THIS AVALANCHE ADVISORY EXPIRED ON February 18, 2014 @ 7:03 am
Avalanche Advisory published on February 17, 2014 @ 7:03 am
Issued by Andy Anderson - Tahoe National Forest

Near and above treeline pockets of MODERATE avalanche danger still exist on wind loaded slopes 35 degrees and steeper on NW-N-NE-E-SE aspects due to lingering wind slabs. In wind protected areas below treeline and in wind scoured areas near and above treeline, avalanche danger remains LOW.

2. Moderate

?

Above Treeline
Heightened avalanche conditions on specific terrain features. Evaluate snow and terrain carefully; identify features of concern.

2. Moderate

?

Near Treeline
Heightened avalanche conditions on specific terrain features. Evaluate snow and terrain carefully; identify features of concern.

1. Low

?

Below Treeline
Generally safe avalanche conditions. Watch for unstable snow on isolated terrain features.
    Heightened avalanche conditions on specific terrain features. Evaluate snow and terrain carefully; identify features of concern.
Avalanche Problem 1: Wind Slab
  • Type ?
  • Aspect/Elevation ?
  • Likelihood ?
    Certain
    Very Likely
    Likely
    Possible
    Unlikely
  • Size ?
    Historic
    Very Large
    Large
    Small

Wind slabs still exist on on the leeward NW-N-NE-E-SE aspects. In many places these wind slabs remain relatively small. Increasing bond strength between the wind slabs and the old snow below them should make triggering these slabs more difficult today in most places. However, human triggered avalanches resulting from the failure of these wind slabs will remain possible in the most heavily wind loaded areas that received the most snow on Saturday night. Wind slabs 1-2 ft in depth could exist in those areas. Complex and/or extreme terrain including "cliffy" areas, unsupported slopes, couliors, etc represent the most likely places to find these pockets of larger more fragile wind slabs, but they could linger on other near and above treeline wind-loaded N-NE-E aspects or cross-loaded NW and SE aspects as well.

recent observations

A skier triggered an avalanche on a N-NE aspect at about 9600 ft. on Red Lake Peak yesterday. The reporting party saw it from a distance and could not ascertain specific details concerning this slide. It did occur in complex, steep terrain that commonly experiences wind loading and looked to be about 100 ft wide. As more details come in we will post them in the observations section. 

Farther north on Castle Peak wind slabs up to 16 inches in depth did exist on the most heavily wind loaded NW-N-NE aspects. Ski cuts on wind loaded test slopes, snowpit tests, and general observations in this area showed that good bonding seemed to exist between the wind slabs and the rain crusts below. In the Castle Peak area the snowpack below the thick, strong, and now very supportable rain crust consists of wet snow that continues to consolidate.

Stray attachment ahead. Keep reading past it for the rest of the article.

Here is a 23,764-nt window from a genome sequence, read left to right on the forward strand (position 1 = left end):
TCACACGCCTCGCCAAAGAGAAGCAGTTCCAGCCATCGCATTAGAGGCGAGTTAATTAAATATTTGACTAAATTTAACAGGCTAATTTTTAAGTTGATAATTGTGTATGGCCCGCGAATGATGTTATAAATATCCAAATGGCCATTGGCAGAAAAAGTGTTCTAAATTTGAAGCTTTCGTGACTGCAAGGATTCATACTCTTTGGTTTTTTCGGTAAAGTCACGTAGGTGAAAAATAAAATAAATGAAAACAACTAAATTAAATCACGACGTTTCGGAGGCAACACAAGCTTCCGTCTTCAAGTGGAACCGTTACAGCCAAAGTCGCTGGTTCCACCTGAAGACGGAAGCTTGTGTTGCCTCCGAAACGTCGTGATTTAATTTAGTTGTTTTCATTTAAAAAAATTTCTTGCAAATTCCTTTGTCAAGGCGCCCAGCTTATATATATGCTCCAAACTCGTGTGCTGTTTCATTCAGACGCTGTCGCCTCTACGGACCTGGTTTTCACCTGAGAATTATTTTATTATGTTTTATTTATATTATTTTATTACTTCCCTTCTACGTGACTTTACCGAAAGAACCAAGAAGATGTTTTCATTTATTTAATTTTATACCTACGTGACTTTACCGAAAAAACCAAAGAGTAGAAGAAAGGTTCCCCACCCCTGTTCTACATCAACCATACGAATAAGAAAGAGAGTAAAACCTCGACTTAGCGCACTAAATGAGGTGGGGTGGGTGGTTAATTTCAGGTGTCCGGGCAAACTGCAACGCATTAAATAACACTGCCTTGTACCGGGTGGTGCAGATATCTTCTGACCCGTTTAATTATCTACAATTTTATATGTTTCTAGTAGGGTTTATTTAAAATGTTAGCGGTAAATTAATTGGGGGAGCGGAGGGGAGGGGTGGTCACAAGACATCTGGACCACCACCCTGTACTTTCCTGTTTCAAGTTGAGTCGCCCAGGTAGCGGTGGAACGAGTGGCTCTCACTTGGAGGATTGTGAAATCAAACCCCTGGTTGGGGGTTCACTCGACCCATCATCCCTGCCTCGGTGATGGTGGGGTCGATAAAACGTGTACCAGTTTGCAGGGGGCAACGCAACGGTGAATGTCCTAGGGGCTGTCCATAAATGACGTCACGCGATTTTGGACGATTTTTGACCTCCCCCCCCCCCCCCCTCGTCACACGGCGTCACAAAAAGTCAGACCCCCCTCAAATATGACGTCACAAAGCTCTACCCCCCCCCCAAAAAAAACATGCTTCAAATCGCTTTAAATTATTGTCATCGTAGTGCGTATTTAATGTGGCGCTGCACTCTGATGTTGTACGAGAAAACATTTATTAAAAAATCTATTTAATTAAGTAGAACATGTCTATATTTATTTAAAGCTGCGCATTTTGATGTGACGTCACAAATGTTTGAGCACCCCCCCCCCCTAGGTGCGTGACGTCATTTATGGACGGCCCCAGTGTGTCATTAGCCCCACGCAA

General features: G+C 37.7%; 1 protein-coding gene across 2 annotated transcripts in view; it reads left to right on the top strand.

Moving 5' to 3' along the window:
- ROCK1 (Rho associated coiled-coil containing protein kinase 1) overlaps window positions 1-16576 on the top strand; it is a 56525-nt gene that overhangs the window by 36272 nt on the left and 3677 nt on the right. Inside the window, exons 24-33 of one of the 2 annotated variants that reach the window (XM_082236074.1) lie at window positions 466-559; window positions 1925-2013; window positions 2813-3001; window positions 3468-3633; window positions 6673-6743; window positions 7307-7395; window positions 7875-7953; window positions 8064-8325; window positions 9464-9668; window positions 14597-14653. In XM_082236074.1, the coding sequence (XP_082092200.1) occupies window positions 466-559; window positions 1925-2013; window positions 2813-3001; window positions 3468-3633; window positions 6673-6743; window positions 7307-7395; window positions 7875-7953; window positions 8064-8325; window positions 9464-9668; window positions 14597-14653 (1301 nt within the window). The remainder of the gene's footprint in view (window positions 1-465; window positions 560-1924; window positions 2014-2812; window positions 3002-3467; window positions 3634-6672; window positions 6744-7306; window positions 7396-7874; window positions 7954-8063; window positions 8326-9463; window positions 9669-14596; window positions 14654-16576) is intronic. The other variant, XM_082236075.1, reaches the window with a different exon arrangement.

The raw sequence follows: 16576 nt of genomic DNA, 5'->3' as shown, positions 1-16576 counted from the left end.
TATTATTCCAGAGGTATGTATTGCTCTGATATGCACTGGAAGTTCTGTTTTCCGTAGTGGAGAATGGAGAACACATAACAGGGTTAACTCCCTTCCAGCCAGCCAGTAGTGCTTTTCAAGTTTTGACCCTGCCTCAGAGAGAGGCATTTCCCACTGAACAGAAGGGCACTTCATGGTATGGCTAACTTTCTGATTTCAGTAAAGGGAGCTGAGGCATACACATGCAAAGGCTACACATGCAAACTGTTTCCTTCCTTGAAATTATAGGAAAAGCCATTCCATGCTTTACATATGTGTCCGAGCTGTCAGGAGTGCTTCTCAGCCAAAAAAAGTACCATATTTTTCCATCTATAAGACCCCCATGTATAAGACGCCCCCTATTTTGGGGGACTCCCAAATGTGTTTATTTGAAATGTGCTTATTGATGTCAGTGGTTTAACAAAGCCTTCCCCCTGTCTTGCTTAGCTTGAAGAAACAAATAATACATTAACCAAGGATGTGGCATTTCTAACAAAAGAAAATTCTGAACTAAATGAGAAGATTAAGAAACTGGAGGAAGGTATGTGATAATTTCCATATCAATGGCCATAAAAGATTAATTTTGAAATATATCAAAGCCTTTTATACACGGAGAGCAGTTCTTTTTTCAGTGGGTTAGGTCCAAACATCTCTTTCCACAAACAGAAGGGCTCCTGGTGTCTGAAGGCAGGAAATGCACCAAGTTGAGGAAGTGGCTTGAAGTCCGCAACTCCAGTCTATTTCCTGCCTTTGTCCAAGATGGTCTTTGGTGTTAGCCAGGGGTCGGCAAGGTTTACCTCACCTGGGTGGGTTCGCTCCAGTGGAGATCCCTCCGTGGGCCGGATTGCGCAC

Weather and CURRENT CONDITIONS
weather summary

A small high pressure ridge over the region should keep the weather dry and mostly clear through tomorrow. The forecast calls for continued southwest winds that should increase in strength this afternoon before calming some overnight. Expect slightly warmer than normal daytime highs through Tuesday as well. By tomorrow afternoon cloud cover and the southwest winds should both increase again as a small dry cold front approaches the region. 

Weather observations from along the Sierra Crest between 8200 ft. and 8800 ft.
0600 temperature: 25 to 35 deg. F.
Max. temperature in the last 24 hours: 32 to 42 deg. F.
Average wind direction during the last 24 hours: Southwest
Average wind speed during the last 24 hours: 25 to 30 mph
Maximum wind gust in the last 24 hours: 55 mph
New snowfall in the last 24 hours: 0 to 1 inches
Total snow depth: 38 to 50 inches
Two-Day Mountain Weather Forecast Produced in partnership with the Reno NWS
For 7000 ft. to 8000 ft.
Monday Monday Night Tuesday
Weather: Mostly sunny with some scattered high clouds Partly cloudy Mostly cloudy
Temperatures: 39 to 45 deg. F. 25 to 30 deg. F. 41 to 47 deg. F.
Wind Direction: Southwest Southwest Southwest
Wind Speed: 10 to 20 mph with gusts to 30 mph increasing to 20 to 30 mph with gusts to 40 mph in the afternoon 10 to 20 mph with gusts to 30 mph 10 to 20 mph with gusts to 30 mph in the afternoon
Expected snowfall: 0 in. 0 in. 0 in.
For 8000 ft. to 9000 ft.
Monday Monday Night Tuesday
Weather: Mostly sunny with some scattered high clouds Partly cloudy Mostly cloudy
Temperatures: 33 to 39 deg. F. 25 to 30 deg. F. 36 to 41 deg. F.
Wind Direction: Southwest Southwest Southwest
Wind Speed: 20 to 30 mph with gusts to 45 mph increasing to 30 to 45 mph with gusts to 65 mph in the afternoon 20 to 30 mph with gusts to 45 mph 15 to 20 mph with gusts to 30 mph increasing to 25 to 30 mph with gusts to 40 mph in the afternoon
Expected snowfall: 0 in. 0 in. 0 in.
Disclaimer

This avalanche advisory is provided through a partnership between the Tahoe National Forest and the Sierra Avalanche Center. This advisory covers the Central Sierra Nevada Mountains between Yuba Pass on the north and Ebbetts Pass on the south. Click here for a map of the forecast area. This advisory applies only to backcountry areas outside established ski area boundaries. This advisory describes general avalanche conditions and local variations always occur. This advisory expires 24 hours after the posted time unless otherwise noted. The information in this advisory is provided by the USDA Forest Service who is solely responsible for its content.